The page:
A new study published in PLOS One sheds light on the core beliefs that characterize people who refuse to wear face masks during the pandemic. The findings suggest that anti-maskers endorse a core belief that masks are ineffective against the virus, coupled with a psychological reactance to mask wearing that likely strengthens their anti-mask attitudes.
Behavioral scientists invest themselves in understanding the underlying thought processes that characterize people’s behavior. In the context of a global pandemic, understanding why certain people refuse to wear face masks is crucial for protecting public health.
Study authors Steven Taylor and Gordon J. G. Asmundson suggest that the refusal to wear masks during the pandemic may be partially motivated by a phenomenon called psychological reactance. Psychological reactance (PR) is the unpleasant arousal that a person experiences when they are asked to follow orders that they believe to infringe on their personal choices. People high in PR tend to react to attempts at persuasion with hostility and counter-arguments, believing that they are defending their freedom.
Taylor and Asmundson conducted a study to explore the core attitudes associated with non-adherence to wearing face masks. They proposed that anti-mask sentiment forms a network of related attitudes that influence each other in different ways. To explore this web of attitudes, they used network analyses — a method of analyzing data that looks for patterns of relationships between interrelated variables or “nodes”.
The researchers collected survey data from a sample of over 2,000 Americans and Canadians with an average age of 54. The survey asked participants a range of questions designed to assess negative attitudes toward face masks. The surveys also asked respondents whether or not they wear a face mask because of COVID-19.
First, the vast majority (84%) of respondents said that they did wear a face mask, while only 16% did not. Unsurprisingly, those who said they did not wear a mask endorsed more negative attitudes toward masks.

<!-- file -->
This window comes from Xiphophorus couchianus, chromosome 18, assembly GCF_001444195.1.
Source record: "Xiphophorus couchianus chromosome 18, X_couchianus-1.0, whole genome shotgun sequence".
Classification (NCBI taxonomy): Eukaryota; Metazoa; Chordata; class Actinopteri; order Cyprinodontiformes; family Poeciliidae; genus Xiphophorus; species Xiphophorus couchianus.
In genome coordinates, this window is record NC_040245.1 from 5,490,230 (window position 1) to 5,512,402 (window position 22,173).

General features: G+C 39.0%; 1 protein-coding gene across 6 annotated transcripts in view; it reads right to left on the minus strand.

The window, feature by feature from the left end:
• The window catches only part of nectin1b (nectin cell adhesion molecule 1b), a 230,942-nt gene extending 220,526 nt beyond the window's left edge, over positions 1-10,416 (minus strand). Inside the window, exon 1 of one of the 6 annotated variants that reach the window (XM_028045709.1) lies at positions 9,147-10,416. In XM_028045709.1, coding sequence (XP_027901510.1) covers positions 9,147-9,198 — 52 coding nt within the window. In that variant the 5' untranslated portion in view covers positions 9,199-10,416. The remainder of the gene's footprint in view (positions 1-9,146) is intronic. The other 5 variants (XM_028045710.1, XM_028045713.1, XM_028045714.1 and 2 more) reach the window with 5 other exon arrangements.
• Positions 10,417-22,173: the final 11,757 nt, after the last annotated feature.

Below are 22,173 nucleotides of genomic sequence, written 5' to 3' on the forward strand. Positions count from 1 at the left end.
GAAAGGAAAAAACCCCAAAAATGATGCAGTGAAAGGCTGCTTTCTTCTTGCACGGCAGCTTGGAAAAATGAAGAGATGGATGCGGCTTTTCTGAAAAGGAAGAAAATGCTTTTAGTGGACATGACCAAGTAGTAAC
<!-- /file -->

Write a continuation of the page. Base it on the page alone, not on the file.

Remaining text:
A series of analyses were then used to determine the relative importance of each variable or node within this network of attitudes. The researchers found that certain negative attitudes were strongly clustered — the belief that masks are ineffective, the belief that wearing a mask is a tough habit to acquire, the belief that masks make you look untrustworthy, the beliefs that masks look ugly or silly, and the beliefs that masks cause overheating or difficulty breathing. All of these negative attitudes — with the exception of beliefs about overheating and difficulty breathing — were significantly more endorsed by people who did not wear face masks.
Moreover, at the center of the network of attitudes was an aversion to wearing face masks, assessed with the item, “I do not like feeling forced to wear a facemask.” This attitude, which the researchers refer to as mask-related psychological reactance, was the node that scored highest in “closeness” and “betweenness” — two measures that denote how important a node is in connecting other nodes to each other. The belief that masks are ineffective scored the highest in “strength” — meaning that it made the most direct connections to other nodes.
When it comes to addressing these attitudes among anti-maskers, Taylor and Asmundson say that the belief that masks are ineffective can be easily addressed through education. However, a deep-rooted aversion to masks (mask-related PR) makes the situation more tricky.
“If one tries to persuade a person with high PR that masks are effective,” the authors explain, “this will elicit reactance in which that person generates further arguments against the effectiveness of masks. The same applies to other reasons for mask refusal (e.g., the belief that masks make people look suspicious). Attempts to counter the majority of reasons for mask refusal will also elicit reactance because mask-related PR lies at the heart of the network of anti-mask attitudes.”
The researchers say that instead, strategies that directly address PR may be more effective, for example, messaging that highlights freedom of choice when asking people to wear masks or plays on reactance (e.g., “You have a right to wear a mask to stay safe. Don’t let anyone take away your right.”).
The study, “Negative attitudes about facemasks during the COVID-19 pandemic: The dual importance of perceived ineffectiveness and psychological reactance”, was authored by Steven Taylor, and Gordon J. G. Asmundson.